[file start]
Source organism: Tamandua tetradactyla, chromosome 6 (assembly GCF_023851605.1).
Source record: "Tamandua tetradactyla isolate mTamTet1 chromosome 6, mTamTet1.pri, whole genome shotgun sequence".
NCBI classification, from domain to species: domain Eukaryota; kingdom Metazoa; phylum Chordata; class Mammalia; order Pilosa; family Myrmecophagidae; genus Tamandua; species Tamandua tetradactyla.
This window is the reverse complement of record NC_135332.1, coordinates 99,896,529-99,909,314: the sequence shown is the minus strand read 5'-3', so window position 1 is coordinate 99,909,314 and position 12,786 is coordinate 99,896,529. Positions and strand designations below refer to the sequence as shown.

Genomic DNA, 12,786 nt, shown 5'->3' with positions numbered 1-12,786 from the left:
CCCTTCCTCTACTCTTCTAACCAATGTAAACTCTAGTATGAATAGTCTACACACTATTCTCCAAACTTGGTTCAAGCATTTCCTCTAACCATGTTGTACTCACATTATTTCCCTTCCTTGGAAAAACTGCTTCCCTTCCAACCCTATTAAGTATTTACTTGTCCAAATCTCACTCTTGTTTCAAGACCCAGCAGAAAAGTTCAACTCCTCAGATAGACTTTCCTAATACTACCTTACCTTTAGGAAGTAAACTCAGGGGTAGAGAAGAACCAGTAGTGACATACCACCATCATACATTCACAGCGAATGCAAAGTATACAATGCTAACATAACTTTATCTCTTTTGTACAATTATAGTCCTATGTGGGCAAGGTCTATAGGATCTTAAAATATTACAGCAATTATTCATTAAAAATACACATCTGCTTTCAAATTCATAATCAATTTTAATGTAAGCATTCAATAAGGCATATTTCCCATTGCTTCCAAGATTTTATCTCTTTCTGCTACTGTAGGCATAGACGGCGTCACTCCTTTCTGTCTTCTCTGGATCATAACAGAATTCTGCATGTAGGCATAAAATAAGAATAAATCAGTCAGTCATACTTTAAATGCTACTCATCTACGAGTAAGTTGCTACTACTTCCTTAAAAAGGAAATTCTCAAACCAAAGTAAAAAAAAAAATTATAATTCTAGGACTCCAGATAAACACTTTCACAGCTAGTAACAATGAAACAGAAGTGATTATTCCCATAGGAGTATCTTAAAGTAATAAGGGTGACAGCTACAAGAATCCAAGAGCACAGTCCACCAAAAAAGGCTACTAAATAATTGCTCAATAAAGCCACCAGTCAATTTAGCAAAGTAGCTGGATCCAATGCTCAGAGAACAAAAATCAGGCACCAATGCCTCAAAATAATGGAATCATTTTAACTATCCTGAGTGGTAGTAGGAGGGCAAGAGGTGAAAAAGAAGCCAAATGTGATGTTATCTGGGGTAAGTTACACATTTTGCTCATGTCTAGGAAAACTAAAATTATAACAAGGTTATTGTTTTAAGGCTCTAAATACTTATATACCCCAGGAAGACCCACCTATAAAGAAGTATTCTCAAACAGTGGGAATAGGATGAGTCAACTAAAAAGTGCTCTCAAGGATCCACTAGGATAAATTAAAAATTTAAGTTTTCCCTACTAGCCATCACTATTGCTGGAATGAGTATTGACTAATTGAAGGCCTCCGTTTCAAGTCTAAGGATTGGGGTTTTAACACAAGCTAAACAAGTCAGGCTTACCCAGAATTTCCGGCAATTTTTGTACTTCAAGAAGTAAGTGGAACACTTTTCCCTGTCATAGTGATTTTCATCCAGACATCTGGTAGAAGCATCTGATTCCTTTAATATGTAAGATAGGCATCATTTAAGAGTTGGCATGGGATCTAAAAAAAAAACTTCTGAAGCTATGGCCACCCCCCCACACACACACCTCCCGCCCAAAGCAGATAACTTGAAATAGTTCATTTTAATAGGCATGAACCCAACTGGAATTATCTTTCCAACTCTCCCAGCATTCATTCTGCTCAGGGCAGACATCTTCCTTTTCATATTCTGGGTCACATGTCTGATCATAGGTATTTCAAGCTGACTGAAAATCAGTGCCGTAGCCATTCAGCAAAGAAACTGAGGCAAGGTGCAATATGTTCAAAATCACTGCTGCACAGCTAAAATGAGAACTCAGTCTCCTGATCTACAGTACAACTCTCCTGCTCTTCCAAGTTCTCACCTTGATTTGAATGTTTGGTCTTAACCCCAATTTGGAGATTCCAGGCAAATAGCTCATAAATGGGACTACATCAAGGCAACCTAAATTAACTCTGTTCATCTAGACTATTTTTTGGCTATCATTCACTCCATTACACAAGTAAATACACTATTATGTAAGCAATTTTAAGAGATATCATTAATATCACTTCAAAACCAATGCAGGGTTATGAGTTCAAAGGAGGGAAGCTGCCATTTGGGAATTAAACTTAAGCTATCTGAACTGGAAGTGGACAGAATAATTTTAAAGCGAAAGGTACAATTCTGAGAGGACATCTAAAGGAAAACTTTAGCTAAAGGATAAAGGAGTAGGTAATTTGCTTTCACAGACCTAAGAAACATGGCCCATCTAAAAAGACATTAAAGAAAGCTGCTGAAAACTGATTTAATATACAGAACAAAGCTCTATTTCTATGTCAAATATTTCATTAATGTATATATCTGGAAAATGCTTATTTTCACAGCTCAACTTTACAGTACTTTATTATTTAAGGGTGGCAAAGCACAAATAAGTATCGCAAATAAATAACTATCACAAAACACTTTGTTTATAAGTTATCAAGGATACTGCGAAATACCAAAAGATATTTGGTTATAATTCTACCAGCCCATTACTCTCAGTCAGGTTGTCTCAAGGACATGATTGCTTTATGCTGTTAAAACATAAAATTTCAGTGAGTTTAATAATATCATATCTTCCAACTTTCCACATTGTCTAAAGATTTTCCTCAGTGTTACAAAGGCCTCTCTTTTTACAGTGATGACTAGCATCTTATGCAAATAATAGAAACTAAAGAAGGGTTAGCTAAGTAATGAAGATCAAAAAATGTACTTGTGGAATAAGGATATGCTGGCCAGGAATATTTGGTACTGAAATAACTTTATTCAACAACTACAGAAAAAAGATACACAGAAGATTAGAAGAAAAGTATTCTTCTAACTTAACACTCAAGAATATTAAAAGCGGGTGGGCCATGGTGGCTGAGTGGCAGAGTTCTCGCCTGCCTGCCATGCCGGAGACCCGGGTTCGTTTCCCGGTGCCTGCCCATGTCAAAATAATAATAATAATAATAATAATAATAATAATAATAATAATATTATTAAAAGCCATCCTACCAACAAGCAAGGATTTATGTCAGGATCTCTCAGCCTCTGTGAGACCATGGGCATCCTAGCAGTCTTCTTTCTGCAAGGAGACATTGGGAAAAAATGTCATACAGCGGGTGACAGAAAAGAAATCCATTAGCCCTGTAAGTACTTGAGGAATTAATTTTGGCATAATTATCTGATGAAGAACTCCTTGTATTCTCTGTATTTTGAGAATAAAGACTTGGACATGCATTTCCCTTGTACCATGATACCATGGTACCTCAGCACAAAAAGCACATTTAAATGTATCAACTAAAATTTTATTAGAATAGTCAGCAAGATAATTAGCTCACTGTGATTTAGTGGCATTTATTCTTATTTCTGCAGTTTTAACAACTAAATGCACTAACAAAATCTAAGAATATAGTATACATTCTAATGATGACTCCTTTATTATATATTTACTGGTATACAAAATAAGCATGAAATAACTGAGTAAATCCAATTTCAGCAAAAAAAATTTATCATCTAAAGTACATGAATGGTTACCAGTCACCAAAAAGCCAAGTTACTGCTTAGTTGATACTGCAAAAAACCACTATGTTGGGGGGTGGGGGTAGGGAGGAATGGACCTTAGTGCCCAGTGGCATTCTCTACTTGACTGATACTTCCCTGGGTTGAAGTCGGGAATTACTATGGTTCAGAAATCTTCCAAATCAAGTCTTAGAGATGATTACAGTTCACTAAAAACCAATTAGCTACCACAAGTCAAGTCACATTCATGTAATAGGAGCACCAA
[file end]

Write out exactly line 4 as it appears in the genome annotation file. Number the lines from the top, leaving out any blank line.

This window is the reverse complement of record NC_135332.1, coordinates 99,896,529-99,909,314: the sequence shown is the minus strand read 5'-3', so window position 1 is coordinate 99,909,314 and position 12,786 is coordinate 99,896,529. Positions and strand designations below refer to the sequence as shown.